It’s not George Weigel’s Witness to Hope , but, at one-fourth the length, this book is a brief and inspiring reflection on the life of John Paul the Great. Written by Cardinal Stanislaw Dziwisz, A Life with Karol: My Forty-Year Journey with the Man Who Became Pope (Doubleday, 2008) gives an insider’s look into the life of one of the twentieth century’s greatest men.

Dziwisz served by the side of Karol Wojtyla from 1966 until Wojtyla’s death in 2005. As personal secretary, first in Krakow, then in the Vatican, Dziwisz does not attempt a comprehensive scholarly biography. Instead, he recounts some key and poignant moments from John Paul’s story—memories of a friend, a conversation with the reader.

So for example, we hear about the awe-filled days surrounding the papal conclave—how, the afternoon of his election, Wojtyla’s longtime friend Maximilian Cardinal de Furstenberg strengthened him with words from the rite of priestly ordination: ” Deus adest et vocat te , God is here and he is calling you.” Then, Dziwisz relates how John Paul painstakingly rehearsed his first papal homily to none other than Angelo Gugel, Vatican butcher, determined to address Rome in her own language. That homily was unforgettable:

I think that those words—”Be not afraid! Open the doors to Christ . . . ”—were the motto of his life and the master key to his pontificate. Those words were meant to inspire strength and courage, especially in the nations groaning under the yoke of bondage. To them, his words were a proclamation of freedom.

But . . . the words “Be not afraid!” didn’t come to John Paul II from an ideology, or a political strategy, but from the practice of the Gospel and the imitation of Christ. That was his strength! Armed with those words, he set out to travel the ways of the world and, I think, to transform it.

The subsequent chapters sketch his travels (around the world about thirty times) and his teachings (fourteen encyclicals alone), and they highlight the transformation that resulted. Constantly emphasizing the need for true humanism—recognition of and respect for the dignity of man as the image of God—John Paul was a spiritual inspiration for the Polish solidarity movement and the fall of communism in Eastern Europe. The Pope of the People, he spoke out globally for the poor, infirm, and oppressed, and he invigorated the youth with love for the Church. He promoted evangelization—”new evangelization,” he called it—challenging people to spread the light of the Gospel in all states of life. And, once again, he led the way, constantly working for peace and reconciliation between nations and creeds.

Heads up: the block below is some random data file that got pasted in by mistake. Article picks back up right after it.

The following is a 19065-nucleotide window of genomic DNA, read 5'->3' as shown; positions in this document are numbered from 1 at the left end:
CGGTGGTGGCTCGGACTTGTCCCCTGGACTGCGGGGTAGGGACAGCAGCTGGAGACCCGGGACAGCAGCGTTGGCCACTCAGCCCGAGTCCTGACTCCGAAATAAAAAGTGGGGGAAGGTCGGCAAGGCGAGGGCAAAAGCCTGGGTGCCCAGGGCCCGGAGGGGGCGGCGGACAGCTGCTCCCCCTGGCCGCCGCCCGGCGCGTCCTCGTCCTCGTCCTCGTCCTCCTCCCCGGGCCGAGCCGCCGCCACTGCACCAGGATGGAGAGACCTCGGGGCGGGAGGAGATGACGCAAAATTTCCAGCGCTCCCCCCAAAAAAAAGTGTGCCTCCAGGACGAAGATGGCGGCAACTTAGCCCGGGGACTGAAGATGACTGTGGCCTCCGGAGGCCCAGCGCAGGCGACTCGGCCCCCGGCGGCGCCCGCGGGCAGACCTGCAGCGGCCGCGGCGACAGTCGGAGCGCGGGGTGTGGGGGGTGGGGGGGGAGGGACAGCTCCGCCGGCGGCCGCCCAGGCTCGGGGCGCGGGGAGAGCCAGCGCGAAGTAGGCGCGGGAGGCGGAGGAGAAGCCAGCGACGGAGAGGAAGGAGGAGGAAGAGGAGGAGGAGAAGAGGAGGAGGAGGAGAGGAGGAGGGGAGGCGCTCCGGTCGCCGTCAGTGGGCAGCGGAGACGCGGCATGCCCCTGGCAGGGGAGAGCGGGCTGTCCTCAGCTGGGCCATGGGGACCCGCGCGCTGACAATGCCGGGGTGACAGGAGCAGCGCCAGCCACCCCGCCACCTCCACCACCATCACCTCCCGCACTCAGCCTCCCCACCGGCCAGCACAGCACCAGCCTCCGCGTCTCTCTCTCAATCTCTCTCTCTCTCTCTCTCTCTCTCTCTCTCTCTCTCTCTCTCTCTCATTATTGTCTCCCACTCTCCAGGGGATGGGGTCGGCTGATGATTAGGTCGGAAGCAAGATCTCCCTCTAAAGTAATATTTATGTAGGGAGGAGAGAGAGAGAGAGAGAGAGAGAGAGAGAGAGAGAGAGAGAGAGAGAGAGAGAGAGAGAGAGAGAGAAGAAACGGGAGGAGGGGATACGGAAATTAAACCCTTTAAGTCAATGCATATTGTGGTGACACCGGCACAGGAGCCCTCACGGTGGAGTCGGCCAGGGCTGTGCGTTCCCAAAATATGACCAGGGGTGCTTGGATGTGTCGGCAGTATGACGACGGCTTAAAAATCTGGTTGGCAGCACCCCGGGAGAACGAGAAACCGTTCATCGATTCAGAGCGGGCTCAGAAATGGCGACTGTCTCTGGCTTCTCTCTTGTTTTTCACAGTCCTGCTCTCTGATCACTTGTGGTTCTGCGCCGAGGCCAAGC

There are many touching moments in Dziwisz’ account, and there are charming, even funny, ones too. This is one of my favorites:

If memory serves, it was January 2, 1981. We left around 9 AM in Father Jozef’s car, so as not to attract the attention of the Swiss Guards stationed at the exit of the residence at Castel Gandolfo. Father Jozef was the driver and Father Tadeusz sat in the passenger’s seat, pretending to read the newspaper, which he held completely open so as to shield from view the Holy Father, who was sitting next to me.
. . .

We drove through a lot of villages so that the pope could enjoy himself looking out the windows and seeing a bit of ordinary life. When we arrived, we parked near one of the ski runs outside of Ovindoli, but there was hardly anyone there. That was the beginning of a wonderful, unforgettable day. Mountains on every side. The landscape completely covered in white. A huge silence in which you could focus your mind and pray. The Holy Father even managed to ski. He was delighted by the “present” we had given him. On the way home, he smiled and said to us, “Well, we did it after all!”

John Paul made more than a hundred of these expeditions, many unknown at the time to either the Vatican or the press. As Dziwisz observes, “In the mountains, he contemplated the works of God and abandoned himself into the hands of their Creator.”

No one can read about the life of John Paul the Great without coming away with the conviction that he was a real man, with whom God was really present. And his life is a testimony that, with God, all things are indeed possible. In essence, the story of his life is simple: “He was in love with God. He lived on God. And every day, he would start over again. He always found new words to pray, to speak with the Lord . . . . It was as if he never stopped praying.”